NOVEMBER 14, 2011 – Conducting internal market research and parsing the analytics can be a valuable way to find hints on improving the corporate culture, but many companies are too disorganized to actually implement those findings, a study suggests.
The IBM Institute for Business Value and the MIT Sloan Management Review found that 44 percent of responding executives, analysts and managers from around the world are most challenged by cultural barriers when it comes to adopting an analytical approach to making improvements, as opposed to the 24 percent who cited technology as the biggest issue.
Using analytics can provide companies with an edge over their competitors, the researchers say, with those who are experienced or “transformed” users of the information doubling their chances for outperforming other organizations in their sector.
“The early and aggressive adopters of analytics make significant gains in both performance and overall competitiveness,” said Fred Balboni, IBM’s global leader of business analytics and optimization. “These indicators point to an urgent need for organizations to foster a data-oriented culture and drive an analytics strategy that embeds fact-based insights into decisions and processes at every level of the business.”
The study showed that respondents were applying analytics to their operational and financial decisions, but have yet to rely on the insight when it comes to addressing customer service, human resources and business strategy issues. Those companies that have mastered the application of analytics in daily practices have noted that decision makers can make a choice more quickly, are able to understand and engage their customers and also foresee and offset enterprise risks.
Out of the responding “transformed” organizations, 78 percent said their distinguishing characteristics included being able to analyze data. They also cited having a culture that was open to new ideas (77 percent), the capability to collect data (77 percent) and making the insights accessible to those who needed them (65 percent).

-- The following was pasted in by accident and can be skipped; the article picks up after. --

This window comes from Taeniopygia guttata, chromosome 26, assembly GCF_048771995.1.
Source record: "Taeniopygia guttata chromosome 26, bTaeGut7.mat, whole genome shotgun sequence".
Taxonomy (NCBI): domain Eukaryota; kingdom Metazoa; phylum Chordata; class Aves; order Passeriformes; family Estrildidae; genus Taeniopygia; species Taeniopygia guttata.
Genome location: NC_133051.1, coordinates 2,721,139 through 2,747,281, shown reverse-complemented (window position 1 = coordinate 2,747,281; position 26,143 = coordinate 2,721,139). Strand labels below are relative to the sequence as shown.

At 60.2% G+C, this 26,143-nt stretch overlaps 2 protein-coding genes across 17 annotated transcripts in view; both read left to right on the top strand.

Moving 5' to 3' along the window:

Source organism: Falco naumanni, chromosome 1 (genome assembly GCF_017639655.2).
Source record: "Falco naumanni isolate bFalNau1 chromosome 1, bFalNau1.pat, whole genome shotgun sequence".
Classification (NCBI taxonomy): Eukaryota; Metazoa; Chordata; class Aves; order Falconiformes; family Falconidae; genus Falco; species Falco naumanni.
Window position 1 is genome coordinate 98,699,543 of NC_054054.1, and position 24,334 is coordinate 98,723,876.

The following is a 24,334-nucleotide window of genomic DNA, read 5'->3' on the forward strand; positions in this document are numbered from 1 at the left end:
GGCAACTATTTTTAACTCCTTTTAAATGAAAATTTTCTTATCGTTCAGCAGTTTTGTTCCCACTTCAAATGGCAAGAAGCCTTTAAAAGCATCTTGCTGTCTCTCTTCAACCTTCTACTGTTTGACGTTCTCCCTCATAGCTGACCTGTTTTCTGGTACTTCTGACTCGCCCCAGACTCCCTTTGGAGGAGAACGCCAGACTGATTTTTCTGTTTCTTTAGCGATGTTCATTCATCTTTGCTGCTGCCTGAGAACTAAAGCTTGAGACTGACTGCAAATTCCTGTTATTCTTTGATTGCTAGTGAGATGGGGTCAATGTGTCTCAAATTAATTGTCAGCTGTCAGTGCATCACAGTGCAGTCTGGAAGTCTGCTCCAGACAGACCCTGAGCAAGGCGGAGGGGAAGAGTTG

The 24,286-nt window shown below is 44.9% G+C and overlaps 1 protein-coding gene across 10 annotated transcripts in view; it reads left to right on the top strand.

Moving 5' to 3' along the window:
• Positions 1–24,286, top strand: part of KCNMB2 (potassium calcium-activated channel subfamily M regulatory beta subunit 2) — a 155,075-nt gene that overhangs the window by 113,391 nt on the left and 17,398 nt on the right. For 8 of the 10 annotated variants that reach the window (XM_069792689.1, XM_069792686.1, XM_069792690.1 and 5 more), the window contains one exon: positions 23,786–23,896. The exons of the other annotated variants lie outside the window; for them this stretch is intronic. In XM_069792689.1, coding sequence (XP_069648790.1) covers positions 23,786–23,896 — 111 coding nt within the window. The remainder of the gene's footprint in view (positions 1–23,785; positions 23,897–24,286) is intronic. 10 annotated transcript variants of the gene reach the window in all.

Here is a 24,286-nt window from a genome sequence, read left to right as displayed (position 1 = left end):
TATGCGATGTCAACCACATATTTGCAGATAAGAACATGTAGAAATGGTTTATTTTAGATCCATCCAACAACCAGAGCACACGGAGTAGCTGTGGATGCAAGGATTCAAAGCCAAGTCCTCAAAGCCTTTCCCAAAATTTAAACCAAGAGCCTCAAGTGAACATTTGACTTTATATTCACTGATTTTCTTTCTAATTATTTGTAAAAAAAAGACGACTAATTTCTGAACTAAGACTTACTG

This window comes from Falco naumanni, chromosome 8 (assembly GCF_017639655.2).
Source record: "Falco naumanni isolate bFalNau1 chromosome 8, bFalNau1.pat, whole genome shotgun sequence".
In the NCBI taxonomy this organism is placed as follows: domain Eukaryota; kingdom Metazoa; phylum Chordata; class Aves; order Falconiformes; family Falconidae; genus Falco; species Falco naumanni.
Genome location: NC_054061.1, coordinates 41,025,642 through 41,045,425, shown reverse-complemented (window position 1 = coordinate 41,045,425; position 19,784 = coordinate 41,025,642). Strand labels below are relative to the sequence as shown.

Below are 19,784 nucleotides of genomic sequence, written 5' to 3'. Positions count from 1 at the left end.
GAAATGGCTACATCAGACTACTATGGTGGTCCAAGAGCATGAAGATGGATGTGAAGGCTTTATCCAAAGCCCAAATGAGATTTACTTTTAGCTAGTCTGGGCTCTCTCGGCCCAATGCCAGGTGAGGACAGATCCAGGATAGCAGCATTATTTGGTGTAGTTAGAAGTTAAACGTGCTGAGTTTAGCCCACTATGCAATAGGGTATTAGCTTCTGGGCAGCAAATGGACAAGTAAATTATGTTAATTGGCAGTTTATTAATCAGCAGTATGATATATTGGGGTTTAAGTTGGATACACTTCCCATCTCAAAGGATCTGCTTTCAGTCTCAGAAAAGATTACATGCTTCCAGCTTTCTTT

As Jolina Pettice points out on the TopRank blog, analytics and market research can be highly valuable to advertising companies when they are trying to determine the best course of action for a search marketing campaign and sell it to the decision makers.
Having hard numbers about how a promotional push will affect revenue, investment and return on that investment is the key to convincing the C-suite that a proposed project is worth spending time and money on to bring it to fruition.
Pettice explains that executives “want to understand the correlation between the investment and what the business received. Specifically, they want to be able to forecast and compare intelligently across channels via at-a-glance reports. The details aren’t what they want, they want an assessment.”
Meanwhile, the marketing professionals will be seeking out more detailed notes, such as click-through rates, page views and length of time spent on the sight. There are seven phases to measurement, she says, including auto-pilot – where marketers do not do any measurement and don’t know what aspect of the campaign is working – web metrics – in which the audience is slowly introduced to the data – and conversion.
The next stage, cost data integration, involves looking at the ROI and the campaign’s performance. Offline data integration requires combining web and phone inquiries, while the lead quality/classification step involves focusing on quality in addition to the number. The final stage, business, involves calculating the cost and resulting revenue per customer.
Analytics should not be something that marketers simply lean upon to make their arguments for them. As Matt Bailey of Site Logic told Pettice, the insight is meant to encourage curiosity.
“Analytics is subversive, therefore your job is to constantly ask why,” Pettice writes, paraphrasing Bailey’s advice. “You should constantly attack accepted norms and keep questioning if what you are doing is going to reach objectives.”